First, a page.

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Infertility Counselling

It can be very confusing and painful when our bodies fail to do what we expect of them. When a couple fail to get pregnant, or are not able to maintain a pregnancy to full term, it can be difficult to know what to do next. Should you try again? Or is it time to start thinking of other ways to start a family?

NHS statistics suggest that one in eight couples experience difficulty in conceive. There is evidence to suggest that one third of difficulties are associated with the woman and one third are associated with the man. The remaining third is difficult to pinpoint.

Bromley BR1, Kent - Infertility counselling

Infertility in Women

There are many reasons a woman may not fall pregnant, including...
   •   Problems with the womb or fallopian tubes
   •   Early menopause (POI)
   •   Polycystic ovary syndrome (PCOS)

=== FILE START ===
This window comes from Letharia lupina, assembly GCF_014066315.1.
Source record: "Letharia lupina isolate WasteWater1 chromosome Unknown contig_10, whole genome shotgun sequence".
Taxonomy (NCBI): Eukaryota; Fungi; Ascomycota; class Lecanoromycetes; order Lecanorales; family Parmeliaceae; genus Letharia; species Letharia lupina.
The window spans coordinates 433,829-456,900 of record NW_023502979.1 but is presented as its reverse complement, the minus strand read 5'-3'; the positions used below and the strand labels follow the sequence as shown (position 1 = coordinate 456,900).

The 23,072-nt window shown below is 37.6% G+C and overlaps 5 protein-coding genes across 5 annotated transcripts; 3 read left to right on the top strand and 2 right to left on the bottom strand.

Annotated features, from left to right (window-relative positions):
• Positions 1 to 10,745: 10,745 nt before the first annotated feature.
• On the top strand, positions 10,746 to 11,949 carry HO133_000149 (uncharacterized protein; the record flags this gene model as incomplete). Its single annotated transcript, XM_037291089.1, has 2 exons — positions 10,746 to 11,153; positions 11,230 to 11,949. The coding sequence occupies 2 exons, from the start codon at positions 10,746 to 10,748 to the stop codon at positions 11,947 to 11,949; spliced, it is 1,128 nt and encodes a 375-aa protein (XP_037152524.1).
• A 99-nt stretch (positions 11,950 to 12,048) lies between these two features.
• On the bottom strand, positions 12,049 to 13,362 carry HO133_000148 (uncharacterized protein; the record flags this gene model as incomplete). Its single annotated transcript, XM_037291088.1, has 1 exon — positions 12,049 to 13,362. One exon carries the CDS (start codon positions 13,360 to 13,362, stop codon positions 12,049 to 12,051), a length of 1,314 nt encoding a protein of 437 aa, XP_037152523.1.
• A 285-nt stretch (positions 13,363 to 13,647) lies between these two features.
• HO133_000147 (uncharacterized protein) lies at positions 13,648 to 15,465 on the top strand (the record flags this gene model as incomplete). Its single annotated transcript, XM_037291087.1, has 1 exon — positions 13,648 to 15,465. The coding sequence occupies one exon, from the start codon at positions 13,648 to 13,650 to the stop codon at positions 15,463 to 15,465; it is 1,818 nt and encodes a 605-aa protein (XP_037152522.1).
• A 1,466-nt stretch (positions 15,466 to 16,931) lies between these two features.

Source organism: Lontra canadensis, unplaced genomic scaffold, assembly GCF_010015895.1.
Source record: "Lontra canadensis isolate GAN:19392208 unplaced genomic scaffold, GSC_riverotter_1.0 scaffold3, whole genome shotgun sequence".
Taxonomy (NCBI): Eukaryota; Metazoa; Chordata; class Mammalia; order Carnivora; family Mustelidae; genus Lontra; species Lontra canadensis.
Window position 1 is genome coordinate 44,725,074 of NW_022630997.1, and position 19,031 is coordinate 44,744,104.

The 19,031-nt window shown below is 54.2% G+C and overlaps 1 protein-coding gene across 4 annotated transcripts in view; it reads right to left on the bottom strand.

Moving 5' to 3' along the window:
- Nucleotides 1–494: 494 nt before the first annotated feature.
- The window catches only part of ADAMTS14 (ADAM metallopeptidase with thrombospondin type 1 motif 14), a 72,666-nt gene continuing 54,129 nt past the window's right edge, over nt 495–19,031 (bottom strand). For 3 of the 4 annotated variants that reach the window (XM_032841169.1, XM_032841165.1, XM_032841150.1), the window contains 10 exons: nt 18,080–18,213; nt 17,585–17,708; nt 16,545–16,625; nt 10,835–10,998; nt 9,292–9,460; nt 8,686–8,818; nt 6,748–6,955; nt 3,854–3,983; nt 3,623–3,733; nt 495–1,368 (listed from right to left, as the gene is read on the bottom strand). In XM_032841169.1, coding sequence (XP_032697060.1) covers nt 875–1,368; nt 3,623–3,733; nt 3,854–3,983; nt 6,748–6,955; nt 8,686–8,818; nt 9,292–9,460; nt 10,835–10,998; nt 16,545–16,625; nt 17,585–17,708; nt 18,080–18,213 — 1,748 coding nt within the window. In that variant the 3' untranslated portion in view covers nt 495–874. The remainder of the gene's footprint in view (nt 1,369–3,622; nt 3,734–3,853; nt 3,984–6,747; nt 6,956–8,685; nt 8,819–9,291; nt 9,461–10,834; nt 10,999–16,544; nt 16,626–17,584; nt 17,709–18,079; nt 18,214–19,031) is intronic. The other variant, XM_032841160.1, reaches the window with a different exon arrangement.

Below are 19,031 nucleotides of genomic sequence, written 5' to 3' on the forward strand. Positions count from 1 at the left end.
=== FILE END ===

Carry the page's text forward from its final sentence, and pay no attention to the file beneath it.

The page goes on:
•   Thyroid problems
   •   Pelvic inflammatory disease (PID)
   •   Chronic long-term illness
   •   Endometriosis

Male Infertility

Seventy five percent of all male infertility is cause by abnormal semen including...
   •   Low sperm count
   •   Low sperm mobility
   •   Abnormal sperm

Other factors

There are other factors that affect both men and women, including...
   •   Age
   •   Stress
   •   Weight

The first step when facing infertility is your GP who will be able to refer you for tests and outline any fertility treatment that might be applicable. With NHS cutbacks access to IVF is becoming an additional challenge for couples.

Main Types of Infertility

There are two main types of infertility...
   •   Primary infertility, where a child has never been conceived
   •   Secondary infertility, where a child has been conceived in the past but pregnancy is no longer happening despite unprotected regular sex.

When Would Counselling for Infertility be Helpful

Stress is a factor in infertility for some couples. Couples sometime struggle to manage the complex feelings associated with difficulties starting a family. Counselling provides a space to consider your thoughts and feelings without being judged. Counselling can also help with the sense of loss and grief infertility can bring up. Both men and women very often suggest they feel a failure if the medical problems lie with them. The additional stress placed on the relationship can also be thought about in therapy. Seeing a qualified counsellor may be helpful to help you process your feelings.

Samantha Merry, Counsellor, MBACP,